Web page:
I just finished a discussion with my podcasting partner about this haunting feeling of failure in how I taught the Indigenous Voices in grade 11 University English this semester.
But, I’m getting ahead of myself. I’ll begin where this recent cloud of doubt formed.
I had a hard time falling asleep on Sunday night; thoughts of difficult events, tragic moments in family life replayed in my mind keeping me tossing until after midnight. I woke up the next morning, checked into Twitter during breakfast and read a beautifully crafted statement by Noa Daniel on Twitter.
“Don’t let struggle deter you from working towards your goals. Learning and unlearning is challenging due to the sheer volume of things that have to change or evolve in your knowledge, thinking, and skills; perseverance helps lead to progress.” #CelebrateMonday #MondayMotivation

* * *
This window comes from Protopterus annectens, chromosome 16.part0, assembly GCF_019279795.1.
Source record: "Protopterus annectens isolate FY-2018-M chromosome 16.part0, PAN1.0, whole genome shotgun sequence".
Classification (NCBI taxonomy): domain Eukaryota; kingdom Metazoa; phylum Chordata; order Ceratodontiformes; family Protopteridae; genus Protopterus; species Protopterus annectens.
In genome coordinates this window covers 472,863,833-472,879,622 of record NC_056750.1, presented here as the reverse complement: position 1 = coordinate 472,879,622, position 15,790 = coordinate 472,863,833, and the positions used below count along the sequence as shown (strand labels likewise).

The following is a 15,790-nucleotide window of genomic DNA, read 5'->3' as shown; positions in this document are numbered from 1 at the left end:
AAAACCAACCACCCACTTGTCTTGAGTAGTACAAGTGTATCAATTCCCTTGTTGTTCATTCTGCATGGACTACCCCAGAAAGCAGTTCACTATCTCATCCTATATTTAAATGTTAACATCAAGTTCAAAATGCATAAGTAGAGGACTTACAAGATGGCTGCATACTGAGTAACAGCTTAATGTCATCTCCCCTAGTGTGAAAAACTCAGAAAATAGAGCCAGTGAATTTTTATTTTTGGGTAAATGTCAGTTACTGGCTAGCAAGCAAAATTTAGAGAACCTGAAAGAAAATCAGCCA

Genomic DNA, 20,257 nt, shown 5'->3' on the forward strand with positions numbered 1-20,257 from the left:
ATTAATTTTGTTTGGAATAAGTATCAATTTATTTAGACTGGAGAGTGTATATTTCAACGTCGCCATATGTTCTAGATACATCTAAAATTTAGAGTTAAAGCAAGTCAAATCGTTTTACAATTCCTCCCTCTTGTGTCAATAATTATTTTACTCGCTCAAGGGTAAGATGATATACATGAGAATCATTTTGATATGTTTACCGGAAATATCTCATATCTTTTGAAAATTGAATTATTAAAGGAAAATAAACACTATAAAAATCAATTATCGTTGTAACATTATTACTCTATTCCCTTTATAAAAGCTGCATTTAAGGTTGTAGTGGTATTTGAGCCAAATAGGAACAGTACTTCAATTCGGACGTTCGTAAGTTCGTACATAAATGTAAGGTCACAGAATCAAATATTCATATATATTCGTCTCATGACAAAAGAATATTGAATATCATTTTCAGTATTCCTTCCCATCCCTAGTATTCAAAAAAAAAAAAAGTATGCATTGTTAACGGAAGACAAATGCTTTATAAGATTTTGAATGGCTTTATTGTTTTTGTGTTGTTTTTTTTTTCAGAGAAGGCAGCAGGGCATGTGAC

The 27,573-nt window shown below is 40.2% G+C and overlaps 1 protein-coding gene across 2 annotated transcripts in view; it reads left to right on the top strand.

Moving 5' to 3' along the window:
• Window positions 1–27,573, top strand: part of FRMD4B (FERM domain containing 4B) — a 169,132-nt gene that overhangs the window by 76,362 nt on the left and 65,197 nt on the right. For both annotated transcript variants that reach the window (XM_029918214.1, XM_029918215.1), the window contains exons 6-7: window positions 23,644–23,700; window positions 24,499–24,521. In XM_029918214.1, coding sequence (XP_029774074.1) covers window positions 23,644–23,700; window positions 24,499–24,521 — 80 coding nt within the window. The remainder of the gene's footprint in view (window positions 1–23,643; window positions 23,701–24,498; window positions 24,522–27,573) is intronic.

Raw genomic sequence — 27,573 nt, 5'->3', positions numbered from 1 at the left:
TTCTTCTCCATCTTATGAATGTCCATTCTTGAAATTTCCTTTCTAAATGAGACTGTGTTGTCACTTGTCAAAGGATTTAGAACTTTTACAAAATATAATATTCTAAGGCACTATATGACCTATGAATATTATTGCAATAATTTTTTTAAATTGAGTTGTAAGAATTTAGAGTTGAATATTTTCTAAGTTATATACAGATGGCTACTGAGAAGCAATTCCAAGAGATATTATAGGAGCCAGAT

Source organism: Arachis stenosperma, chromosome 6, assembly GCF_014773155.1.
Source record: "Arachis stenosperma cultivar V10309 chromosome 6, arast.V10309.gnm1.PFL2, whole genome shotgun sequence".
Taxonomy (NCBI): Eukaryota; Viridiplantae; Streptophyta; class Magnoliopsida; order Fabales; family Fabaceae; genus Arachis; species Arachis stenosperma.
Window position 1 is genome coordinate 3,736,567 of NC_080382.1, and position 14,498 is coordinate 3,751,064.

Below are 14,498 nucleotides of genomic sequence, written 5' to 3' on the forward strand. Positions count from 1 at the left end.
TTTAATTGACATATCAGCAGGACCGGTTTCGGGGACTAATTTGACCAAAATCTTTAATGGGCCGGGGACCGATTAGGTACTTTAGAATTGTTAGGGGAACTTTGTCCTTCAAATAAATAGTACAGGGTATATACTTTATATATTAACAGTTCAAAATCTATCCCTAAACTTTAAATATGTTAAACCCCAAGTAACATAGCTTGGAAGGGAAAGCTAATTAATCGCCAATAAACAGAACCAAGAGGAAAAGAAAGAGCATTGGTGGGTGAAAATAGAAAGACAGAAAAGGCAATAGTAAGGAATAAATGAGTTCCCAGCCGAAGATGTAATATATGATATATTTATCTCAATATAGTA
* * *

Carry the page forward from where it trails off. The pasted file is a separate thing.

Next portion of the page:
I casually retweeted it and launched myself into the week ahead. I’d forgotten that a colleague, Cameron Jones was coming to interview my grade 11s for a podcast that afternoon. His work is about making school relevant, experiential, and he faciliates student learning. He knew my students had been using Twitter to research an indigenous issue and to build networks within this microblogging platform. We had talked about the role of Twitter and representing one’s self academically in a social space, but I’d forgotten to prepare them for this interview. I’d forgotten to frame the purpose of the podcast. I hadn’t talked with Cam about my visions for the interviews.
At the end of the period, we spoke, and the haunting returned, the cloud accummulated and built until in was firmly in place, gently and momentarily suffocating me. The haunting doubt that I could effectively bring about an awareness of inequity, an understanding of indigenous perspectives, and a need for active participation in reconciliation clouded my vision.
Maybe doubt is necessary. Maybe doubt, in this moment, is exactly what I need.